The Texas Gun Trust: Your Ultimate Guide to Firearm Ownership & Inheritance

Robert Ray

What is a Texas Gun Trust?

A Texas Gun Trust, also known as an NFA trust or a firearm trust, is a legal entity that holds and manages firearms. People use them to transfer ownership of their guns to family members. Texas Gun Trust can also be used to legally share the use of a federally regulated category III asset, such as a silencer or suppressor, among multiple individuals. If you have been to a Texas gun show, you have probably seen booths with lawyers (and sometimes non-lawyers) offering to prepare a gun trust for you. I don’t prepare gun trust or any trust for that matter, but some lawyers do. My practice is limited to litigation involving inheritance disputes, not preparing wills or trusts.

Are Texas Gun Trust limited to firearms?

In a 2024 case, a man died intestate (13-18-00007-CV). When no will could be found, his family filed an Application to Determine Heirship. A Texas Gun Trust was found, but not a will. A friend of the decedent, Yarter, filed an intervention, saying he was the beneficiary of the Texas Gun Trust. Yarter was the only beneficiary of the trust. The gun trust had listed all of the decedent’s properties on Schedule A, including his home and bank accounts. Yarter claimed all that property. The family moved to dismiss the intervention on the grounds that Yarter didn’t have standing and that the gun trust was only for firearms. They claimed that the Texas Gun Trust could not transfer other property. The trial court agreed. The friend appealed, and the court of appeals reversed.

The court of appeals ruled on the issue of Yarter’s standing to intervene in the probate case. Since he was a beneficiary of the trust, he had standing to intervene. The court also ruled that a Texas Gun Trust is not limited to holding only firearms. If the trust doesn’t limit the types of assets it can hold, it can hold any type of property, real, personal, or mixed. However, there was a fact question of what property was included in the trust, so they sent the case back to be tried by a jury on the issue of what property was included in the trust.

What this Case Means

A trust can contain property, real and personal. Just because it is called a gun trust doesn’t limit it to only firearms. A gun trust could be created that could limit the assets of the trust to firearms, but when it is silence, a Texas Gun Trust can hold any property that any other trust can hold.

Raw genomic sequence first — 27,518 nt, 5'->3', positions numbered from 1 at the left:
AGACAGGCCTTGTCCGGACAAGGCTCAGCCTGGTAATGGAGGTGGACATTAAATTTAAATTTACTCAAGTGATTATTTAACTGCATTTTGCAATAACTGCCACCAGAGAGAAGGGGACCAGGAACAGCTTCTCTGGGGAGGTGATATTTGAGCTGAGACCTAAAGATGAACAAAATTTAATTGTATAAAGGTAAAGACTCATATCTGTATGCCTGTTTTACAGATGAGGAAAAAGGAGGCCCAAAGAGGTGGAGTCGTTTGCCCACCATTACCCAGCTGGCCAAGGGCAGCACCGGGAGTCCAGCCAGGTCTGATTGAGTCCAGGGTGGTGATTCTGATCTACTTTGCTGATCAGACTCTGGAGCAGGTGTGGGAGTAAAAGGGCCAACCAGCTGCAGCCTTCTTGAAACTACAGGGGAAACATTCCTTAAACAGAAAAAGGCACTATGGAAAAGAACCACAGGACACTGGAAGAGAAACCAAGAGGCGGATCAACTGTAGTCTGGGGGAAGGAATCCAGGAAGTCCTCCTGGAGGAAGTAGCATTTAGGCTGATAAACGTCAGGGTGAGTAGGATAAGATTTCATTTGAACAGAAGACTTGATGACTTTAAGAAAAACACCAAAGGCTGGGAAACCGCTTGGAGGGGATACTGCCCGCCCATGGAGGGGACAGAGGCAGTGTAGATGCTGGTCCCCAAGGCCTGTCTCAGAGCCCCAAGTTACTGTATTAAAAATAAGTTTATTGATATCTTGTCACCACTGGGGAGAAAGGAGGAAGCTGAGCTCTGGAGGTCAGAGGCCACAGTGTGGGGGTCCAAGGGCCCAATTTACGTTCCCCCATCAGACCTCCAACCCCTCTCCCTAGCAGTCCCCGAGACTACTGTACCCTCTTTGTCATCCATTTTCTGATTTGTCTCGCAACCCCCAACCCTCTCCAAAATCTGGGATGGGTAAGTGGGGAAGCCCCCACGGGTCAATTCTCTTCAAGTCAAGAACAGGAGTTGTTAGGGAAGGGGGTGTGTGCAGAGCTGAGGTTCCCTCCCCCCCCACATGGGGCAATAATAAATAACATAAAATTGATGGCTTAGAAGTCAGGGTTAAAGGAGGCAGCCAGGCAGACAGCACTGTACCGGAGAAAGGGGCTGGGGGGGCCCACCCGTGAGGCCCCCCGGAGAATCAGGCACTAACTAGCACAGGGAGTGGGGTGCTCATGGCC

If you attempt to leave real estate and bank accounts in a trust, make sure you have consulted an attorney to help you with the trust to avoid disputes like the one in this case.


There are new cases all the time that clarify or change the law on inheritance disputes. Keep up-to-date by subscribing to our blog.



Recent Posts

Don’t Use Wills Found on the Internet

Don’t Use Wills Found on the Internet

The IssueIn a case out of the Fort Worth Court of Appeals, the issue was what power did the trustee have to distribute or not distribute assets of the trust.The beneficiaries of the trust sued the trustee to require him to distribute the assets to them. The trustee, a...

Texas Spendthrift Trust

Texas Spendthrift Trust

What is a Texas spendthrift trust? A Texas spendthrift trust is authorized by the Texas Property Code. It is set up by the “grantor.” The trust will name one or more “beneficiaries” of the trust property. The beneficiaries will receive the trust property at a given...

Precatory words in a Texas will

Precatory words in a Texas will What are precatory words? Precatory words are words that are a request or a desire. These are seen mostly in self-made wills. The problems with these words are:  do the words pass title? Examples of precatory words Occasionally, when...

When Can a Texas judge change or reform a will

When can a Texas judge reform a will? The Texas Estates Code, 255.451, says a Texas judge can reform a will or modified it in certain circumstances. The same is true of a trust. Prop. C. 112.054. In a 2019 case, 06-19-00014-CV, a trust was modified by the trial court....

The Author

Robert Ray

Robert Ray handles inheritance disputes of all kinds. He takes cases throughout Texas.
© Copyright 2024 | All Rights Reserved.

Pin It on Pinterest

Share This